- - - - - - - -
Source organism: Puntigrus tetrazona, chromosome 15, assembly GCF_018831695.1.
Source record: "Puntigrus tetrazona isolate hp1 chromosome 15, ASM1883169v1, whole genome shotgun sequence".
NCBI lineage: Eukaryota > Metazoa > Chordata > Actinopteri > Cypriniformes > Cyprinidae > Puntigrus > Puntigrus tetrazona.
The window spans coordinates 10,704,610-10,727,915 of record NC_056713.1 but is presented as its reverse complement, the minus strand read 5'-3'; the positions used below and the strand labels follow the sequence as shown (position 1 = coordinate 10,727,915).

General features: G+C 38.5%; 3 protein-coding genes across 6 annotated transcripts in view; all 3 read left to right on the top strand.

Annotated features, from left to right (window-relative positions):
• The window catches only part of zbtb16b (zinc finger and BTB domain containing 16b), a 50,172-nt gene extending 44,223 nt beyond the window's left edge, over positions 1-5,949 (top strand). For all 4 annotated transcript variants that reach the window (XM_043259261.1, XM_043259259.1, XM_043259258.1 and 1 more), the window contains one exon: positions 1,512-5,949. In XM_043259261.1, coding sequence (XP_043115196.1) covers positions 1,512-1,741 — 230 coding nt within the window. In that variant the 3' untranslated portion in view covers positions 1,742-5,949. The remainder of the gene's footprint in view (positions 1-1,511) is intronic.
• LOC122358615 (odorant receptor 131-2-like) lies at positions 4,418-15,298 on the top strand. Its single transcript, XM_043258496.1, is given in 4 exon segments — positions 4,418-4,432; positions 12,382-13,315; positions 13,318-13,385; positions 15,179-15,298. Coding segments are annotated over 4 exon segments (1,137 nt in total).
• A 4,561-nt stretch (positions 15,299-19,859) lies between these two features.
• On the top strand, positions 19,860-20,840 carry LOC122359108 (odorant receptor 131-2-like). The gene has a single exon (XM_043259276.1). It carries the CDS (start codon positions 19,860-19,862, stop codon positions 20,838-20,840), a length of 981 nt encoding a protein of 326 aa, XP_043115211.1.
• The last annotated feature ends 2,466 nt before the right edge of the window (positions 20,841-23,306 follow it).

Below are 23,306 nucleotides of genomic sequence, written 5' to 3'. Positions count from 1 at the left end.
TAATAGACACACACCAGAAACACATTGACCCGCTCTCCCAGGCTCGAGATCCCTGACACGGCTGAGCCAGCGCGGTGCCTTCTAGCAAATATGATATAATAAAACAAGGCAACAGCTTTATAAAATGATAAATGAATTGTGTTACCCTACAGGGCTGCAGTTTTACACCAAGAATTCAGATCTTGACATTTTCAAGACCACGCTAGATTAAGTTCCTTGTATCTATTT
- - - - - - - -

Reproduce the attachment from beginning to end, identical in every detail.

Source organism: Puntigrus tetrazona, chromosome 15, assembly GCF_018831695.1.
Source record: "Puntigrus tetrazona isolate hp1 chromosome 15, ASM1883169v1, whole genome shotgun sequence".
NCBI lineage: Eukaryota > Metazoa > Chordata > Actinopteri > Cypriniformes > Cyprinidae > Puntigrus > Puntigrus tetrazona.
The window spans coordinates 10,704,610-10,727,915 of record NC_056713.1 but is presented as its reverse complement, the minus strand read 5'-3'; the positions used below and the strand labels follow the sequence as shown (position 1 = coordinate 10,727,915).

General features: G+C 38.5%; 3 protein-coding genes across 6 annotated transcripts in view; all 3 read left to right on the top strand.

Annotated features, from left to right (window-relative positions):
• The window catches only part of zbtb16b (zinc finger and BTB domain containing 16b), a 50,172-nt gene extending 44,223 nt beyond the window's left edge, over positions 1-5,949 (top strand). For all 4 annotated transcript variants that reach the window (XM_043259261.1, XM_043259259.1, XM_043259258.1 and 1 more), the window contains one exon: positions 1,512-5,949. In XM_043259261.1, coding sequence (XP_043115196.1) covers positions 1,512-1,741 — 230 coding nt within the window. In that variant the 3' untranslated portion in view covers positions 1,742-5,949. The remainder of the gene's footprint in view (positions 1-1,511) is intronic.
• LOC122358615 (odorant receptor 131-2-like) lies at positions 4,418-15,298 on the top strand. Its single transcript, XM_043258496.1, is given in 4 exon segments — positions 4,418-4,432; positions 12,382-13,315; positions 13,318-13,385; positions 15,179-15,298. Coding segments are annotated over 4 exon segments (1,137 nt in total).
• A 4,561-nt stretch (positions 15,299-19,859) lies between these two features.
• On the top strand, positions 19,860-20,840 carry LOC122359108 (odorant receptor 131-2-like). The gene has a single exon (XM_043259276.1). It carries the CDS (start codon positions 19,860-19,862, stop codon positions 20,838-20,840), a length of 981 nt encoding a protein of 326 aa, XP_043115211.1.
• The last annotated feature ends 2,466 nt before the right edge of the window (positions 20,841-23,306 follow it).

Below are 23,306 nucleotides of genomic sequence, written 5' to 3'. Positions count from 1 at the left end.
TAATAGACACACACCAGAAACACATTGACCCGCTCTCCCAGGCTCGAGATCCCTGACACGGCTGAGCCAGCGCGGTGCCTTCTAGCAAATATGATATAATAAAACAAGGCAACAGCTTTATAAAATGATAAATGAATTGTGTTACCCTACAGGGCTGCAGTTTTACACCAAGAATTCAGATCTTGACATTTTCAAGACCACGCTAGATTAAGTTCCTTGTATCTATTT